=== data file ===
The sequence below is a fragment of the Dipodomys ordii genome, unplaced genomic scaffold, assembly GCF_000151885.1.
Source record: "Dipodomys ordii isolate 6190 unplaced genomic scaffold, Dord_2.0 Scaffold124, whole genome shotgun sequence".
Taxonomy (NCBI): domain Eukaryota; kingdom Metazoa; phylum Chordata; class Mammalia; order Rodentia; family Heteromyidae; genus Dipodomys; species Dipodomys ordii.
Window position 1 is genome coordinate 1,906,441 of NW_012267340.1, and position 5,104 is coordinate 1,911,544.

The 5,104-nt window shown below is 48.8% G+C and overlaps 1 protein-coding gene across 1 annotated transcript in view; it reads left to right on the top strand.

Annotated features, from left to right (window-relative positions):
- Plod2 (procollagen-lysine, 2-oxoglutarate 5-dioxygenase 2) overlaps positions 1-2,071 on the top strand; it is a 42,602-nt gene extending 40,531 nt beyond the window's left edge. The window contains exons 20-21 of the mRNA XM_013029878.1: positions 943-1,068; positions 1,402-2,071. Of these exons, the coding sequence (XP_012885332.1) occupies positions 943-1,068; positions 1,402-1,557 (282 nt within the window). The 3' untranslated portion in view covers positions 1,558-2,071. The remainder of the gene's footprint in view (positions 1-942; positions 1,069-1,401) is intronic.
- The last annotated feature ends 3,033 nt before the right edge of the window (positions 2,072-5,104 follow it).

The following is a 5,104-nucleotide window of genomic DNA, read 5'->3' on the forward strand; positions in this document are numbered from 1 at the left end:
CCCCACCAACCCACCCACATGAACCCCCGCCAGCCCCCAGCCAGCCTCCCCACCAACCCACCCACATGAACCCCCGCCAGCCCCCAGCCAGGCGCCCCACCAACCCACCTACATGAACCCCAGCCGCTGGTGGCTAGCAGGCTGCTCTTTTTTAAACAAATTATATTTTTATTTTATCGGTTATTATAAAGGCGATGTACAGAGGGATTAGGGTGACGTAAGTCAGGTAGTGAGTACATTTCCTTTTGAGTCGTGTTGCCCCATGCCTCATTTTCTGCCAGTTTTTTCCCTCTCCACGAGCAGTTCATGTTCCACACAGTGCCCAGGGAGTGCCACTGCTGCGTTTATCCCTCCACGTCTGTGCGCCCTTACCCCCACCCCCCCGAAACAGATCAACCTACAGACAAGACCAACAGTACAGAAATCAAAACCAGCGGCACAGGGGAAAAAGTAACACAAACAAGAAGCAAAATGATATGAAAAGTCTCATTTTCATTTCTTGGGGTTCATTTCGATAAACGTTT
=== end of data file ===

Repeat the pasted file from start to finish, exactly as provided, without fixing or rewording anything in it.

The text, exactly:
The sequence below is a fragment of the Dipodomys ordii genome, unplaced genomic scaffold, assembly GCF_000151885.1.
Source record: "Dipodomys ordii isolate 6190 unplaced genomic scaffold, Dord_2.0 Scaffold124, whole genome shotgun sequence".
Taxonomy (NCBI): domain Eukaryota; kingdom Metazoa; phylum Chordata; class Mammalia; order Rodentia; family Heteromyidae; genus Dipodomys; species Dipodomys ordii.
Window position 1 is genome coordinate 1,906,441 of NW_012267340.1, and position 5,104 is coordinate 1,911,544.

The 5,104-nt window shown below is 48.8% G+C and overlaps 1 protein-coding gene across 1 annotated transcript in view; it reads left to right on the top strand.

Annotated features, from left to right (window-relative positions):
- Plod2 (procollagen-lysine, 2-oxoglutarate 5-dioxygenase 2) overlaps positions 1-2,071 on the top strand; it is a 42,602-nt gene extending 40,531 nt beyond the window's left edge. The window contains exons 20-21 of the mRNA XM_013029878.1: positions 943-1,068; positions 1,402-2,071. Of these exons, the coding sequence (XP_012885332.1) occupies positions 943-1,068; positions 1,402-1,557 (282 nt within the window). The 3' untranslated portion in view covers positions 1,558-2,071. The remainder of the gene's footprint in view (positions 1-942; positions 1,069-1,401) is intronic.
- The last annotated feature ends 3,033 nt before the right edge of the window (positions 2,072-5,104 follow it).

The following is a 5,104-nucleotide window of genomic DNA, read 5'->3' on the forward strand; positions in this document are numbered from 1 at the left end:
CCCCACCAACCCACCCACATGAACCCCCGCCAGCCCCCAGCCAGCCTCCCCACCAACCCACCCACATGAACCCCCGCCAGCCCCCAGCCAGGCGCCCCACCAACCCACCTACATGAACCCCAGCCGCTGGTGGCTAGCAGGCTGCTCTTTTTTAAACAAATTATATTTTTATTTTATCGGTTATTATAAAGGCGATGTACAGAGGGATTAGGGTGACGTAAGTCAGGTAGTGAGTACATTTCCTTTTGAGTCGTGTTGCCCCATGCCTCATTTTCTGCCAGTTTTTTCCCTCTCCACGAGCAGTTCATGTTCCACACAGTGCCCAGGGAGTGCCACTGCTGCGTTTATCCCTCCACGTCTGTGCGCCCTTACCCCCACCCCCCCGAAACAGATCAACCTACAGACAAGACCAACAGTACAGAAATCAAAACCAGCGGCACAGGGGAAAAAGTAACACAAACAAGAAGCAAAATGATATGAAAAGTCTCATTTTCATTTCTTGGGGTTCATTTCGATAAACGTTT